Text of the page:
In Asia, the Nikkei 225 took its time to catch up to the WSJ report that US Special Counsel Mueller has issued a Subpoena for Russia-related documents from Trump campaign officials, although reports pointing to North Korea conducting ‘aggressive’ work on the construction of a ballistic missile submarine helped the selloff. The Japanese blue-chip index rose as much as 1.8% in early dealing, but the broad-based dollar retreat led to the index unwinding the bulk of its gains; the index finished the session up 0.2% as the yen jumped to the strongest in four-weeks. Australia’s ASX 200 added 0.2% with IT, healthcare and telecoms leading the way, as utilities lagged. Mainland Chinese stocks fell, with the Shanghai Comp down circa 0.5% as the PBoC’s reversel in liquidity injections (overnight net drain of 10bn yuan) did little to boost risk appetite, as Kweichou Moutai (viewed as a bellwether among Chinese blue chips) fell sharply. This left the index facing its biggest weekly loss in 3 months, while the Hang Seng rallied with IT leading the way higher. Indian stocks and the currency advanced after Moody’s Investors Service raised the nation’s credit rating.

    This post was published at Zero Hedge on Nov 17, 2017.


  • Solid Sales Growth and Margins at New Highs Drive 3Q17 Results

    Summary: For the third quarter (3Q17), S&P earnings rose 12% yoy, sales grew 6% and profit margins expanded to new all-time highs.
    These strong results are not due to the rebound in oil prices. Sales for the sectors with the highest weighting in the S&P have grown an average of 7% in the past year and 19% in the past 3 years. Moreover, margins outside of energy have expanded to a new high of 10.8%.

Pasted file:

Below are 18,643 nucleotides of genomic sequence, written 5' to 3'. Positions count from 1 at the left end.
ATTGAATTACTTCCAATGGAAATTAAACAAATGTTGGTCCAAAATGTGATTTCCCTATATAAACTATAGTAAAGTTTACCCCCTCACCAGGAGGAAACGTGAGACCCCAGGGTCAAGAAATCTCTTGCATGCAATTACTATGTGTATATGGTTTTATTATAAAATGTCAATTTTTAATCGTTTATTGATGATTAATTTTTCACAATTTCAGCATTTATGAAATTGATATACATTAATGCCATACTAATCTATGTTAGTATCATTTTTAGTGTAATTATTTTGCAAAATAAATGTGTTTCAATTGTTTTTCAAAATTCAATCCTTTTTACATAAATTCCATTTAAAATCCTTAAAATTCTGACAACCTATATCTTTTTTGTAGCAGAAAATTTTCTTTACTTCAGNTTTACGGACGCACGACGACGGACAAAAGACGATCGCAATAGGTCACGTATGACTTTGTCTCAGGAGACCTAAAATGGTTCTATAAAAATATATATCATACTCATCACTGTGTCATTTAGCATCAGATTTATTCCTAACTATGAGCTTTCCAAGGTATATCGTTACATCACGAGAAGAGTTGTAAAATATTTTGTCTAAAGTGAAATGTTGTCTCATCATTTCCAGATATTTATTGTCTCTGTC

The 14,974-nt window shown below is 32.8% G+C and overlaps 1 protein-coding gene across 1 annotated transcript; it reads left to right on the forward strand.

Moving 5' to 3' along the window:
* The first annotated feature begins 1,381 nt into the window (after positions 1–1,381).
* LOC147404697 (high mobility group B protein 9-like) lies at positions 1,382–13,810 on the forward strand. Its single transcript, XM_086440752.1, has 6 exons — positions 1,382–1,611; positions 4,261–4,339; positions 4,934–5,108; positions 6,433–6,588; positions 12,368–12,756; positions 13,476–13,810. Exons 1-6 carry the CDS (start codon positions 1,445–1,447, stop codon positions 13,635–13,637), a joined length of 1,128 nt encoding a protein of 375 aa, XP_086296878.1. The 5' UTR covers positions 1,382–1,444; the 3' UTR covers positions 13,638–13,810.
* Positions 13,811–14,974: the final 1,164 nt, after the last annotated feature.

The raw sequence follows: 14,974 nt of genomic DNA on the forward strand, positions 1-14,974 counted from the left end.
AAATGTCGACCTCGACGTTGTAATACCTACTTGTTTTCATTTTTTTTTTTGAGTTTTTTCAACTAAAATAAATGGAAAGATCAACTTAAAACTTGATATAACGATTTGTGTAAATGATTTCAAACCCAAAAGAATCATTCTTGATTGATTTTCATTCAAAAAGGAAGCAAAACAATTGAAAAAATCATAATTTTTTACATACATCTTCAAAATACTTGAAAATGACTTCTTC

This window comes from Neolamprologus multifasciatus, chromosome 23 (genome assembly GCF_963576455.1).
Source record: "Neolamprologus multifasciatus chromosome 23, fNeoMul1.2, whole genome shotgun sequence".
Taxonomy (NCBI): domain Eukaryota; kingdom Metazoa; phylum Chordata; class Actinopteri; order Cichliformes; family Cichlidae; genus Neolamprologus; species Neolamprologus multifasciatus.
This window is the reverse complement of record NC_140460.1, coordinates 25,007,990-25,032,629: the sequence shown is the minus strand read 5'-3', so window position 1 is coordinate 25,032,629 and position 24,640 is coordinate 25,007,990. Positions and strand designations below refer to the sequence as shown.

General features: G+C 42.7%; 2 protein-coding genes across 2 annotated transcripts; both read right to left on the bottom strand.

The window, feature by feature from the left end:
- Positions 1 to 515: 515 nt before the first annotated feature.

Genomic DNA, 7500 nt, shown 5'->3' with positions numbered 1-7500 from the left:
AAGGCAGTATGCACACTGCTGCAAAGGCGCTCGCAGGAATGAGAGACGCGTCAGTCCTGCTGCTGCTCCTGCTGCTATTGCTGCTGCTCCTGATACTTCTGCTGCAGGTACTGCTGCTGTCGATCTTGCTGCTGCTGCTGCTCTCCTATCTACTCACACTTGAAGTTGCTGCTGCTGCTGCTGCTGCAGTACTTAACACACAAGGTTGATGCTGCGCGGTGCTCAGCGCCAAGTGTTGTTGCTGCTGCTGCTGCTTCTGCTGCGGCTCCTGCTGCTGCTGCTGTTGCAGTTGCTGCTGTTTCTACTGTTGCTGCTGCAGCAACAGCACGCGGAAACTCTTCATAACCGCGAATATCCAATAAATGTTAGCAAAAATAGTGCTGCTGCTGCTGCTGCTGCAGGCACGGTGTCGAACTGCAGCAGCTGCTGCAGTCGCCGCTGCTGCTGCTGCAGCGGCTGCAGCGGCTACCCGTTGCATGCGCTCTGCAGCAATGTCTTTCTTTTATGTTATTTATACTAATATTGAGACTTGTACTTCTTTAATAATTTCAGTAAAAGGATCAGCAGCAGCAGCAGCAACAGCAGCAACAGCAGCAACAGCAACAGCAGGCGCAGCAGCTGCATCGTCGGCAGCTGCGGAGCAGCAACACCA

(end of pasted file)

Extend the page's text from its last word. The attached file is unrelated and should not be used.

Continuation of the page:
Bearish pundits continue to repeat several misconceptions: that “operating earnings” are deviating more than usual from GAAP measurements; that share reductions (buybacks) are behind most EPS growth; and that equity gains are unreasonably out of proportion to earnings growth. None of these are correct. Continued growth in employment, wages, and consumption tell us that corporate financial results should be improving, as they have in fact done.
    Where critics have a valid point is valuation: even excluding energy, the S&P is now more highly valued than anytime outside of the late 1990s technology bubble. With economic growth of 4-5% (nominal) and margins already at new highs, it will take excessive bullishness among investors to propel S&P price appreciation at a significantly faster rate. At this point, lower valuations are a notable risk to equity returns.
    92% of the companies in the S&P 500 have released their 3Q17 financial reports. The headline numbers are good. Overall sales are 6% higher than a year ago, the second best growth rate in nearly 6 years. Earnings (GAAP-basis) are 12% higher than a year ago. Profit margins are at a new high of 10.2%, exceeding the prior peak from 2014.

    This post was published at FinancialSense on 11/16/2017.


  • Retail Sales (US) Are Exhibit #1

    In January 2016, everything came to a head. The oil price crash (2nd time), currency chaos, global turmoil, and even a second stock market liquidation were all being absorbed by the global economy. The disruptions were far worse overseas, thus the global part of global turmoil, but the US economy, too, was showing clear signs of distress. A manufacturing recession had emerged which would only ever be the case on weak demand.
    But the Fed just the month before had finally ‘raised rates’ for the first time in a decade, though after procrastinating all through 2015. Still, surely these wise, proficient technocrats wouldn’t be so careless and clueless as to act in this way during a serious downturn. After all, what are ‘rate hikes’ but the central bank’s shifting concerns toward a faster economy perhaps reaching the proportions of overheating.
    The dissonance was striking, nowhere more so than at the Federal Reserve itself. On the day the FOMC voted for the first of what was supposed to be (by now) ten to fifteen increases (not just four) the central bank also released estimates on US Industrial Production that were negative year-over-year, a condition that just doesn’t happen outside of either a recession or a condition very close to one.